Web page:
The good news is that gloves are the smallest and cheapest of all major riding gear. Personally, I carry a couple sets of traditional riding gloves, a set of rain gloves, and a set of nitrile gloves to wear underneath the rain gloves for additional cold protection. For safety reasons, gloves with a full gauntlet (go over the wrist) are usually best. The gauntlet provides maximum crash protection and does not allow air to shoot up into the jacket through the end of the sleeve. I do carry one set of non-gauntlet gloves for hotter weather when I want additional airflow through the jacket. Some riders also carry heated gloves for cold weather riding in lieu of using heated grips. 

For fit, it is best to find as close to a perfect fit as possible. Gloves that are too tight will easily become uncomfortable on an 8+ hour ride. Keep in mind that some gloves may be a tad bit tight at first, but will adjust to your hand after a few rides. Gloves that are too loose can bunch up and make it hard for a rider to operate their bike’s controls.

2018 Cleveland Progressive International Motorcycle Show Highlights


This year’s Cleveland Progressive International Motorcycle Show delivered its usual charm to Northeastern Ohioans. While the show seemed a little smaller than previous years, it nevertheless allowed motorcycle enthusiasts to escape the reality of winter and load up on information about new bikes and products for the spring. The show featured its usual combination of OEM displays, vendors, seminars, a stunt riding show, and a custom bike show.  

One of the biggest differences from this year’s show to previous years was the weather. The unseasonably warm weather allowed attendees to actually see the parking space lines, as well as not have to navigate a slippery, icy parking lot. While ice and snow were missing, so was a major OEM. Ducati had had a display at the Cleveland show for several years but were noticeably absent this year. The number of vendors appeared to have gone down slightly as well. Other noticeable absences included the Penton Owners Group and the Iron Pony (spare its Bell Helmet display). 

The brands and vendors who did return to the show made the show enjoyable. It was great to see many of the same brand representatives returning to the show and taking the time to chat about new products and answer attendees’ questions. Here are my highlights from this year’s show:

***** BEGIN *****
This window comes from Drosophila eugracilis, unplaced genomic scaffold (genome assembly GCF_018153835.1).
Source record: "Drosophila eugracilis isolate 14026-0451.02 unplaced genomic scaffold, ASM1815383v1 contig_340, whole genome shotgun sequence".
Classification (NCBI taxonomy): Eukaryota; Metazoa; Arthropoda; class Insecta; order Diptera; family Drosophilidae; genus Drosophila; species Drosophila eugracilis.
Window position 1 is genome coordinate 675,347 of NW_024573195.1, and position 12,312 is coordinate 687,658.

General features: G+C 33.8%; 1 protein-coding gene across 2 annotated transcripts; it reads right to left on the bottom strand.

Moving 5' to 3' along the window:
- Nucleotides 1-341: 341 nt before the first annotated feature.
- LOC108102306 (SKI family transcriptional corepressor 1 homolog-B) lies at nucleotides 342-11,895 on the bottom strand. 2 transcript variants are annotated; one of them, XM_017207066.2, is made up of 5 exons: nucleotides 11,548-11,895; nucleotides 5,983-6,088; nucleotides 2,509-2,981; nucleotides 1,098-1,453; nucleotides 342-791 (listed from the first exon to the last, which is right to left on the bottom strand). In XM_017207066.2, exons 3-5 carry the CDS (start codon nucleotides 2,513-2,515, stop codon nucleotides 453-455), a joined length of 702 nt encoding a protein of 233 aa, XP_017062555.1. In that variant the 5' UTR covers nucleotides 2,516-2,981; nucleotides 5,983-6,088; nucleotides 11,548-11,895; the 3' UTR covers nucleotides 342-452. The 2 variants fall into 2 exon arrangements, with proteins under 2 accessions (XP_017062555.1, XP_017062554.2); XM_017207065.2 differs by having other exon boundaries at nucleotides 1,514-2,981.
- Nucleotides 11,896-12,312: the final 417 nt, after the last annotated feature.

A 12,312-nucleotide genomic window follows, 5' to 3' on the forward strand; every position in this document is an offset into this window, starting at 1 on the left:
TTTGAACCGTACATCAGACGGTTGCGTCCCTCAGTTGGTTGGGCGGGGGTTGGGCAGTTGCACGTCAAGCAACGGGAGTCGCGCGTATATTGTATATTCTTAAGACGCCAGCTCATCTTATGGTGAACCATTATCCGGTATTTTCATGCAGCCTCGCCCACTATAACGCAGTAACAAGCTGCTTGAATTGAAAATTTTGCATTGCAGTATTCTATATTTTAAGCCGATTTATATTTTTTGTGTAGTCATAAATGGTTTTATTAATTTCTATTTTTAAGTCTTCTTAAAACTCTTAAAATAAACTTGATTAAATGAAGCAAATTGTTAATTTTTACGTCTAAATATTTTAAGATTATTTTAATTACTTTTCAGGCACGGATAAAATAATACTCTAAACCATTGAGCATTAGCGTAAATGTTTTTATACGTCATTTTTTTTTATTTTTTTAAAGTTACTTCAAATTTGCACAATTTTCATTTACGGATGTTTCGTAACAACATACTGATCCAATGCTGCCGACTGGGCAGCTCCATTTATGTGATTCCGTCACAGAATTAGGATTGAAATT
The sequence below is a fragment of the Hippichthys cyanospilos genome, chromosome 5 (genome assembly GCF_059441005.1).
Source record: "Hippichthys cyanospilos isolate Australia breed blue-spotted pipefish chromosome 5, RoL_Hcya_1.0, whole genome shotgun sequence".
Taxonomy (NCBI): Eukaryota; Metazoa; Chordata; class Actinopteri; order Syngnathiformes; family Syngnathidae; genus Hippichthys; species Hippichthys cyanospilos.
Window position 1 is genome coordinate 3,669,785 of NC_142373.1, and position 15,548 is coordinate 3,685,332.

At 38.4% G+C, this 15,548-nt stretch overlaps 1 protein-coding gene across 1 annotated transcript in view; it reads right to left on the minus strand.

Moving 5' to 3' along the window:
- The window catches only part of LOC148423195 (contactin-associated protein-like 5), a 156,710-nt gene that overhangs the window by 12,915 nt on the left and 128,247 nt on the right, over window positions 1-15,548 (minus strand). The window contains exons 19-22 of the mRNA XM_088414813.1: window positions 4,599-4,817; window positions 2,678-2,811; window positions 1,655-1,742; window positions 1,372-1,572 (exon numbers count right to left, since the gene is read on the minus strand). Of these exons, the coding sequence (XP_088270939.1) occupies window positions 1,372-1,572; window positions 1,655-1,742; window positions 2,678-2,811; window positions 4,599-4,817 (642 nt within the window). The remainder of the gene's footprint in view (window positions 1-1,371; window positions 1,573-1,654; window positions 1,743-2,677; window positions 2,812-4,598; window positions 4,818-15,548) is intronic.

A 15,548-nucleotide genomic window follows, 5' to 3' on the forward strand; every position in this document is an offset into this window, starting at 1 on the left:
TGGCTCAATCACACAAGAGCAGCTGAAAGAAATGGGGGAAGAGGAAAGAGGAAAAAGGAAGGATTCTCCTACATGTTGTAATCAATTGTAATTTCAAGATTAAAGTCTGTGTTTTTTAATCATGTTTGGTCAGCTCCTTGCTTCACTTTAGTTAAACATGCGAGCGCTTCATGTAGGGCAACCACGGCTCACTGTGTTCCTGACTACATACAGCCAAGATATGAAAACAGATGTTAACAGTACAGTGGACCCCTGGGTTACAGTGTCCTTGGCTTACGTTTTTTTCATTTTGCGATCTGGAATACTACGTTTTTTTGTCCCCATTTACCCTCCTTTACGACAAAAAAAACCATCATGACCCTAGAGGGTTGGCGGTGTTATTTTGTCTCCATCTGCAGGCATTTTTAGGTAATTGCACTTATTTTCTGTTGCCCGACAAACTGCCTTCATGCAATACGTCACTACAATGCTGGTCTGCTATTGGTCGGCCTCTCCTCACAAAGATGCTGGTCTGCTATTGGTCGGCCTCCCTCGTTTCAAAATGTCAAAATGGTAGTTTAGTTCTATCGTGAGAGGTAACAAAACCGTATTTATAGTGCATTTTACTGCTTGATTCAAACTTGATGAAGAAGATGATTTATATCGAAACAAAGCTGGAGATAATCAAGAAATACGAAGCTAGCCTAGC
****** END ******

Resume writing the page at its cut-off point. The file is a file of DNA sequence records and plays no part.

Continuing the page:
Bridgestone T31 Sport Touring Tire 

I stopped by the Bridgestone Tire display and had a long chat with sales rep Jim McDeavitt. In addition to discussing our mutual interest in MotoAmerica, Jim and I discussed the new Bridgestone T31 sport-touring tire. Jim explained that the T31 was not as radical of a redesign as the T30 had been, but still boasted improvements in compound and construction. Jim and I also discussed the possibility of the TWPH doing a product review on the new Bridgestone T31s later this year. Hopefully the TWPH will be able to provide our sport touring listeners with a full review of the T31s on my new-to-me 2008 Yamaha FJR1300.  

 

 xsr700

Yamaha XSR700 

The XSR700 is the retro variant of Yamaha’s FZ-07 mid-sized naked sport bike, and little brother of the FZ-09 derived XSR900. The bike boasts an attractive retro-modern appearance, and I particularly liked the bike’s neutral ergonomics. Yamaha designed the bike to be easily customizable and therefore attractive to professional bike builders and amateur enthusiasts alike. The combination of the XSR700’s new rider-friendly engine, comfortable ergonomics, and customization potential could attract more new riders to motorcycling than its more modern-looking competition. It will be interesting to see how this new model performs on the sales floor compared to the larger XSR900, the closely-related FZ-07, and other motorcycles in the popular mid-sized twin class.